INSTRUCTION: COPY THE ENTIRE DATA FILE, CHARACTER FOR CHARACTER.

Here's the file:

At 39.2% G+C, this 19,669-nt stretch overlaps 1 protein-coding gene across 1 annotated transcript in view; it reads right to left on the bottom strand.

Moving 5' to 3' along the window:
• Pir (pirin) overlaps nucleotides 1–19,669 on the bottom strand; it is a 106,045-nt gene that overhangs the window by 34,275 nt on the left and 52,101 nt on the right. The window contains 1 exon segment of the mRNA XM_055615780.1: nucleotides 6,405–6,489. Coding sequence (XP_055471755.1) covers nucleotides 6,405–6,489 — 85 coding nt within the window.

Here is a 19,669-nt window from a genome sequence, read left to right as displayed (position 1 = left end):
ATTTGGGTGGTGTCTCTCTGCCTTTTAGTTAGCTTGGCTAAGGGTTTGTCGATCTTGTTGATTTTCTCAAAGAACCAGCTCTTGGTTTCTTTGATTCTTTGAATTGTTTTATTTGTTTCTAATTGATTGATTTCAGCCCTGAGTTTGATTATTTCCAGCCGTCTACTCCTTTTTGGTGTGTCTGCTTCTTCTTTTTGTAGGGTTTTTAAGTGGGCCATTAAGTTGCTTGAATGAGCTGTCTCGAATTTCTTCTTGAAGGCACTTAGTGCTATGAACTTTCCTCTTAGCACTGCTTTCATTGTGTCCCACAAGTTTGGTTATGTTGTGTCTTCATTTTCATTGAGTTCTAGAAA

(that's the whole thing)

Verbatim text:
At 39.2% G+C, this 19,669-nt stretch overlaps 1 protein-coding gene across 1 annotated transcript in view; it reads right to left on the bottom strand.

Moving 5' to 3' along the window:
• Pir (pirin) overlaps nucleotides 1–19,669 on the bottom strand; it is a 106,045-nt gene that overhangs the window by 34,275 nt on the left and 52,101 nt on the right. The window contains 1 exon segment of the mRNA XM_055615780.1: nucleotides 6,405–6,489. Coding sequence (XP_055471755.1) covers nucleotides 6,405–6,489 — 85 coding nt within the window.

Here is a 19,669-nt window from a genome sequence, read left to right as displayed (position 1 = left end):
ATTTGGGTGGTGTCTCTCTGCCTTTTAGTTAGCTTGGCTAAGGGTTTGTCGATCTTGTTGATTTTCTCAAAGAACCAGCTCTTGGTTTCTTTGATTCTTTGAATTGTTTTATTTGTTTCTAATTGATTGATTTCAGCCCTGAGTTTGATTATTTCCAGCCGTCTACTCCTTTTTGGTGTGTCTGCTTCTTCTTTTTGTAGGGTTTTTAAGTGGGCCATTAAGTTGCTTGAATGAGCTGTCTCGAATTTCTTCTTGAAGGCACTTAGTGCTATGAACTTTCCTCTTAGCACTGCTTTCATTGTGTCCCACAAGTTTGGTTATGTTGTGTCTTCATTTTCATTGAGTTCTAGAAA